Hurricane Joaquin strengthened once again early Thursday, packing 120 mph winds as a second storm threatened historic rainfall and potential flooding for the Carolinas and Virginia this weekend.
The Category 3 hurricane powered toward the Bahamas and was about 75 miles southeast of San Salvador Island at 8 a.m. ET, moving at about 5 mph.
Different forecast models predict Joaquin will either veer northwestward, ramming into Virginia, Maryland or North Carolina this weekend, or avoid the East Coast entirely as it takes a more easterly track up the Atlantic. Overnight, the American model trended towards the European model in predicting that the storm would not make landfall in the U.S.
Regardless of Joaquin's path, the Carolinas and Virginia appeared in line to be soaked by a separate storm pulling tropical air into the region. Between 10 and 15 inches of rain has been forecast over a 72-hour period from Friday through Sunday — with as much as 20 inches in some places. Parts of Maryland, Delaware and New Jersey are also expected to be drenched this weekend.
Heavy rain was already falling late Wednesday, and at least one person died in flash floods in Spartanburg, officials said.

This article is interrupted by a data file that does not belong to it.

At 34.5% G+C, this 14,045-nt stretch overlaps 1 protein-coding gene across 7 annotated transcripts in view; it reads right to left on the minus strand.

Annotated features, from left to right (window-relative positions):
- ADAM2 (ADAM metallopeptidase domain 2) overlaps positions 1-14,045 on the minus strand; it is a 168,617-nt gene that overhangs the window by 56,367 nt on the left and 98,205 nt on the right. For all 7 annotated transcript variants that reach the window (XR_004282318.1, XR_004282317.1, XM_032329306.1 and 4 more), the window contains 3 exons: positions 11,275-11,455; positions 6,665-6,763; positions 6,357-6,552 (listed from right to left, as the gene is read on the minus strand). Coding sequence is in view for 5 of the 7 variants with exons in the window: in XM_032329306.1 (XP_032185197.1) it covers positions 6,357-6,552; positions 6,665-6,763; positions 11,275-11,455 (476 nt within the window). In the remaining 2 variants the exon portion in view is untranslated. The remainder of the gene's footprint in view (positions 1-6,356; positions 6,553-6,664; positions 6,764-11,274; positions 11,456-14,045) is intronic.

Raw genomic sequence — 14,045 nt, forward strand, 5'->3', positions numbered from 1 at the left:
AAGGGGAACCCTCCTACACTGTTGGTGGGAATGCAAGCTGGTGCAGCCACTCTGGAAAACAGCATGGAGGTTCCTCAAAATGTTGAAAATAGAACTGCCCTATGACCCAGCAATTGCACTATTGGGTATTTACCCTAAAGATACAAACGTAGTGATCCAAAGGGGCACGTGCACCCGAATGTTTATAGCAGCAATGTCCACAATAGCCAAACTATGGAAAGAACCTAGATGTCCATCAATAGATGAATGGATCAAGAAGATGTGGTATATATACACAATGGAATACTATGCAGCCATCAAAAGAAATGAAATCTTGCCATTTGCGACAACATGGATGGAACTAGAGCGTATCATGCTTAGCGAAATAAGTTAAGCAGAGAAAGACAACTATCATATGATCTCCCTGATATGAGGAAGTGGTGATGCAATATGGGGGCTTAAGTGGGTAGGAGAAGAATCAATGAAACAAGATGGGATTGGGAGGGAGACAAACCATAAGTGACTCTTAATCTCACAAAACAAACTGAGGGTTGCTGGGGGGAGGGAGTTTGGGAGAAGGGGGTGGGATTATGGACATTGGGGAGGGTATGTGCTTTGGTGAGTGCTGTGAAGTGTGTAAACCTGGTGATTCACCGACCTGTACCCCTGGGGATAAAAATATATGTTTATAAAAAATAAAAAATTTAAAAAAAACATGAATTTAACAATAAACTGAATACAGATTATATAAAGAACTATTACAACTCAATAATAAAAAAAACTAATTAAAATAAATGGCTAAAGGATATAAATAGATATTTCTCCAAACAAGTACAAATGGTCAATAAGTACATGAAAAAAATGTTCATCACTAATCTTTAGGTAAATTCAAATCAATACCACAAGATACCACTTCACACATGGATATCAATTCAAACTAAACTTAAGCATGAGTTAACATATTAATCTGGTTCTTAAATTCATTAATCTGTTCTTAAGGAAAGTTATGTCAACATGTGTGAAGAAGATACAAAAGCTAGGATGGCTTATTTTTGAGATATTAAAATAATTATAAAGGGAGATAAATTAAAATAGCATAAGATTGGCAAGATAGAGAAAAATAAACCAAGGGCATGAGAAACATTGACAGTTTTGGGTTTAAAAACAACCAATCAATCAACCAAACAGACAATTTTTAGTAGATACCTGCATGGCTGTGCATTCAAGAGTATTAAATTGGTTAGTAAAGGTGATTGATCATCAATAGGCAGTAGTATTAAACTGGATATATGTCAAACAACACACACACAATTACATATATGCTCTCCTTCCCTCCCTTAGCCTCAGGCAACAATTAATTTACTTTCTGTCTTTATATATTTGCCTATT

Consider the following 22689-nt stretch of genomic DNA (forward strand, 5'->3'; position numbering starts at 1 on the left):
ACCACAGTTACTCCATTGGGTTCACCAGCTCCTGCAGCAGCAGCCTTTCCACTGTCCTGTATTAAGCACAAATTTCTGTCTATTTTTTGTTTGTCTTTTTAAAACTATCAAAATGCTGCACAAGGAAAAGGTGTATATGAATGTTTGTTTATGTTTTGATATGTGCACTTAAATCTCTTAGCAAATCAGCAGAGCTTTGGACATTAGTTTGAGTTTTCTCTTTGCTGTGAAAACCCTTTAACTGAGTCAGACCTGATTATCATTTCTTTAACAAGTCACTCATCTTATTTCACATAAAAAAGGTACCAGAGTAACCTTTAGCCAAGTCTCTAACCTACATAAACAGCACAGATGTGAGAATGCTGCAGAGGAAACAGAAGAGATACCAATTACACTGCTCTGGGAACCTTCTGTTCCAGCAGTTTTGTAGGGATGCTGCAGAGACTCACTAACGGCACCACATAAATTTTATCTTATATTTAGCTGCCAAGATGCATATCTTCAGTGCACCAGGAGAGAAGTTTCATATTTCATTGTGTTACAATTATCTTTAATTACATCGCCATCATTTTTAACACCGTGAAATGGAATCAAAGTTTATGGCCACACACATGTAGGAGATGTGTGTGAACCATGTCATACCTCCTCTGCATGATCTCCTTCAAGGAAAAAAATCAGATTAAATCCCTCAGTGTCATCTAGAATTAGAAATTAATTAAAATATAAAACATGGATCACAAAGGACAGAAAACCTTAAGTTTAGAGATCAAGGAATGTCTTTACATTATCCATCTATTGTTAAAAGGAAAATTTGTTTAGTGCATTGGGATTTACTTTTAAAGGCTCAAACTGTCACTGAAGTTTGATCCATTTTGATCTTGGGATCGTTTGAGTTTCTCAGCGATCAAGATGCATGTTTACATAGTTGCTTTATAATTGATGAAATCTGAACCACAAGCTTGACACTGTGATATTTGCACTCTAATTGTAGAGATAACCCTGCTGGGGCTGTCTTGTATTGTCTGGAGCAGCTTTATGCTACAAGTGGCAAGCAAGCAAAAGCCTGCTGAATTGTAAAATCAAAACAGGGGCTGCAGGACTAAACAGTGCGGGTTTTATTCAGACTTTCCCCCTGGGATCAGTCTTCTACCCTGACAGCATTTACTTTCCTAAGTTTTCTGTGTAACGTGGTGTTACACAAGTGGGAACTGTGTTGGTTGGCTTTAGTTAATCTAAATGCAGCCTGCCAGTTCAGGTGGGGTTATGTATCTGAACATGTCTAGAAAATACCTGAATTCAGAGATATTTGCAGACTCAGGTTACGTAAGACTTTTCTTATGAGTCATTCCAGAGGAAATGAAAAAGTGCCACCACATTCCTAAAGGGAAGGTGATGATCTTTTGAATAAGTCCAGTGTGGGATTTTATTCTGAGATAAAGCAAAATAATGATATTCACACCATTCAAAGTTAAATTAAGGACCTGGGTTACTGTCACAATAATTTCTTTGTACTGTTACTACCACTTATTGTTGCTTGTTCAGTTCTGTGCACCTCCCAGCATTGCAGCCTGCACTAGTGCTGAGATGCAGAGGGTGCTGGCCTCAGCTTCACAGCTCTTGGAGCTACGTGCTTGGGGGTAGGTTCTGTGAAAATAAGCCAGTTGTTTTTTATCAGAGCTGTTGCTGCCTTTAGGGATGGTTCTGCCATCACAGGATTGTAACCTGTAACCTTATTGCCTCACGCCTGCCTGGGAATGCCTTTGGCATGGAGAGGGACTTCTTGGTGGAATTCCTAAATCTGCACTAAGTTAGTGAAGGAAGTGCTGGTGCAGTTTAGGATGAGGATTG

Virginia Gov. Terry McAuliffe on Wednesday declared a state of emergency, and North Carolina Gov. Pat McCrory ordered state agencies to prepare for floods.
"I cannot stress enough the imperative for Virginians to focus on the rainstorms that are headed our way [Thursday] and Friday, well before Hurricane Joaquin could potentially impact Virginia," McAuliffe said. "The forecast of up to 10 inches of rain in areas across Virginia could result in floods, power outages and a serious threat to life and property."
In Kitty Hawk, North Carolina, officials were hoping sandbags protect the town if the hurricane strikes the Outer Banks. "It could be some resemblance of what Sandy offered us, and we've learned some lessons from that," Kitty Hawk Mayor Gary Perry told NBC station WAVY.
In New York, Gov. Andrew Cuomo said: "Our state has seen the damage that extreme weather can cause time and time again — and I am urging New Yorkers to take precautions for more heavy storms in the coming days."
Disney Cruise Line rerouted a ship headed toward Nassau in anticipation of the hurricane, and said the vessel would go to Key West instead. Another Disney ship out of Port Canaveral will have its itinerary rerouted. Carnival Cruise Lines also modified the routes of two cruises, the company said.
Authorities in the Bahamas fear storm surges, coastal flooding and up to 10 to 15 inches of rain, said Geoffrey Greene, a senior forecaster with the Bahamas Meteorology Department.
"We would be very concerned about them," Greene said of the eastern islands.
Isolated downpours of up to 15 inches are possible over San Salvador and Rum Cay through Friday, the Bahamas National Emergency Management Agency said.